I called the police and gave them the address where Bird was staying. The officer called me back an hour later to tell me that no one had been there. I called Dylan’s substance abuse counselor and told her what was going on. She told me she had some time if I wanted to come in and discuss what to do next. I took her up on it.

We met and talked. I can’t recall now what was said. By the time we were done it was dark and rainy. I drove home and had just set my keys on the counter when the phone rang. I didn’t recognize the number but given the situation I answered anyway.

A woman’s voice came out of the speaker that I didn’t recognize. She asked for me by my full name. For a second I thought I had been caught by a bill collector.

“This is Carla Liez. I’m an attorney representing Bird. We are filing for temporary emergency custody of Dylan. There is a hearing tomorrow at 11, and you are invited to attend”.

Oh, I’m invited to attend?”, I said, my blood boiling. “I guess you must not look into your cases before you take them on. Did you know Bird has lived in a trailer she pulls behind her truck for most of her adult life? Did you know she is attempting to interfere with him getting medically indicated treatment?!!”

Her voice was annoyingly non-reactive. “You are invited to attend the hearing tomorrow, at 11 o’clock.”

“Oh, I’ll be there,” I said emphatically, and hung up.

 

Losing Dylan: the escape

Dylan was admitted to rehab on a Monday. That night Bird texted me, worried. She said Dylan had called and told her the rehab facility was horrible. The cook hadn’t shown up for dinner and they had to make themselves sandwiches. Bird told me Dylan was afraid, because many of the other kids in the facility were wearing ankle monitoring bracelets and tattoos.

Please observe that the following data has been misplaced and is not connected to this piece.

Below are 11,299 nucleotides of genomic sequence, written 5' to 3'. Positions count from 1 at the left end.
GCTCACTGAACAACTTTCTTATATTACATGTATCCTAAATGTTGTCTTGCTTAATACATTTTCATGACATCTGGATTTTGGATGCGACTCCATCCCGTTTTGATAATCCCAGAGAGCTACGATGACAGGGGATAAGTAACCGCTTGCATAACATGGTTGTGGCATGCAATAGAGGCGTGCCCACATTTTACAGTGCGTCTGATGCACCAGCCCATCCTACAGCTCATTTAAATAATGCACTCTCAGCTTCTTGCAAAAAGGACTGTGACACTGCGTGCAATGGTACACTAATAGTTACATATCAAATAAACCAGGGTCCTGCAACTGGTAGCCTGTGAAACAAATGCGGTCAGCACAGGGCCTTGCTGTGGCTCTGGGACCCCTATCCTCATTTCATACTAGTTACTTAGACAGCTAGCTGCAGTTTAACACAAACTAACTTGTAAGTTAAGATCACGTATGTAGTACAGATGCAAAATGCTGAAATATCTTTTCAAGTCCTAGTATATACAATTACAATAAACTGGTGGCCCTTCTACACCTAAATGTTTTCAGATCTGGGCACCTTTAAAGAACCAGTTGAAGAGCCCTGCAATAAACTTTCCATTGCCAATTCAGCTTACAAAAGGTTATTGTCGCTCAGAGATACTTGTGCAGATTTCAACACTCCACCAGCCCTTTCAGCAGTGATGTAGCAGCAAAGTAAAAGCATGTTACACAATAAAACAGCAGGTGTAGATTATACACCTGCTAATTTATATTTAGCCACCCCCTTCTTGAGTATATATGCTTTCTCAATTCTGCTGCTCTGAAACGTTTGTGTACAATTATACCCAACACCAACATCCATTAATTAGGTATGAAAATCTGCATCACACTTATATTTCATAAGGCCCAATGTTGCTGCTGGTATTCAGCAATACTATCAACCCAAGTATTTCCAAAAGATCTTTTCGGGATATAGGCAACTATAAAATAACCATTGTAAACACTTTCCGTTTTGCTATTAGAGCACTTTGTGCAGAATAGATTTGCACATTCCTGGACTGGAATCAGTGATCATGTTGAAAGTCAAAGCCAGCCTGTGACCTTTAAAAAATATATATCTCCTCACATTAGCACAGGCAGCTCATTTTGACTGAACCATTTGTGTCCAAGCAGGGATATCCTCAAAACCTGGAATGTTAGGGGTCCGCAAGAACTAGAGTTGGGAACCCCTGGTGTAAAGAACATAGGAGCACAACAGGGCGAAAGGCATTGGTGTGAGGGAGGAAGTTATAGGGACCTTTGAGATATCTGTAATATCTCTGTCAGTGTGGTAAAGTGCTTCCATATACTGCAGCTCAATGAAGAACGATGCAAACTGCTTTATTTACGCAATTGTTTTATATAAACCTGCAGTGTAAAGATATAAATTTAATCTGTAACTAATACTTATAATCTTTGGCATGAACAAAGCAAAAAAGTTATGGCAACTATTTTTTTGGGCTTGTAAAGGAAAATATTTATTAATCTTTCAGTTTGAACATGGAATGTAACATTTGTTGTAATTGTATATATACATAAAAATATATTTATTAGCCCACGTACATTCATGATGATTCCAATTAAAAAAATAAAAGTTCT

I had much more faith in Dylan being able to navigate rehab than Bird did. Dylan made friends wherever he went. I suspected Dylan was embellishing the story trying to get Bird to rescue him. But I was also worried. I hadn’t met the other kids there. I wondered if I should have looked into other rehabs.

Tuesday at 4pm I received a call from the director of the facility. Dylan was gone. He’d taken off running when they went outside to play basketball. They had called the police to report him as a runaway. The director told me that all we could do now was wait.

I hadn’t anticipated this, although I probably should have. On some level I must have because it was indeed my worst fear. I called Bird to tell her the news. She was angry. “I knew this was going to happen!” she said before hanging up.

Soon after it started pouring down rain. I imagined Dylan out in the streets somewhere without cover. In all of Dylan’s 15 years I had never felt so desperate and powerless. I called the police and told them where I thought he might be. Surely he would go to his favorite hangout, the place where he got his drugs. The police called me back a short time later. The officer’s voice on the other end said he was at Dylan’s hangout.

“There is no one here that fits his description, Ma’am” he said matter of factly.

Later that evening I drove to his hangout myself. I talked to some of the people there. They all said they knew Dylan, and were surprised to learn he was only 15. No one had seen him for several days. Bird and I were texting back and forth, asking each other if there was any news. Finally it seemed there was nothing left to do except to go to bed.